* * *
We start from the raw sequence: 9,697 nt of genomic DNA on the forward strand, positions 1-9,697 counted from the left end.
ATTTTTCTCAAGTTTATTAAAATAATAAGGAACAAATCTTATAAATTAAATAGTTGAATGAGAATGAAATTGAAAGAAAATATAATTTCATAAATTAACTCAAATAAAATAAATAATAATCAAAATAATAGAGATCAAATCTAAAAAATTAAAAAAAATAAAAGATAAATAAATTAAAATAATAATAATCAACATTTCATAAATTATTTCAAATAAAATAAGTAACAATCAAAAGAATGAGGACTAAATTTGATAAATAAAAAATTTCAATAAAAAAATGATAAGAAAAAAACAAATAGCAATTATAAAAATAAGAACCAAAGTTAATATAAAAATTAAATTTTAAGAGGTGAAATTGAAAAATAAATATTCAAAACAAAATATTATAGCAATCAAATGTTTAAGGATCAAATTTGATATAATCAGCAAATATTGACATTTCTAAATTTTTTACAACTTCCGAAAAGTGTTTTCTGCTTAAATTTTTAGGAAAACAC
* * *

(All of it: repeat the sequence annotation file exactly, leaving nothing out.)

We start from the raw sequence: 9,697 nt of genomic DNA on the forward strand, positions 1-9,697 counted from the left end.
ATTTTTCTCAAGTTTATTAAAATAATAAGGAACAAATCTTATAAATTAAATAGTTGAATGAGAATGAAATTGAAAGAAAATATAATTTCATAAATTAACTCAAATAAAATAAATAATAATCAAAATAATAGAGATCAAATCTAAAAAATTAAAAAAAATAAAAGATAAATAAATTAAAATAATAATAATCAACATTTCATAAATTATTTCAAATAAAATAAGTAACAATCAAAAGAATGAGGACTAAATTTGATAAATAAAAAATTTCAATAAAAAAATGATAAGAAAAAAACAAATAGCAATTATAAAAATAAGAACCAAAGTTAATATAAAAATTAAATTTTAAGAGGTGAAATTGAAAAATAAATATTCAAAACAAAATATTATAGCAATCAAATGTTTAAGGATCAAATTTGATATAATCAGCAAATATTGACATTTCTAAATTTTTTACAACTTCCGAAAAGTGTTTTCTGCTTAAATTTTTAGGAAAACAC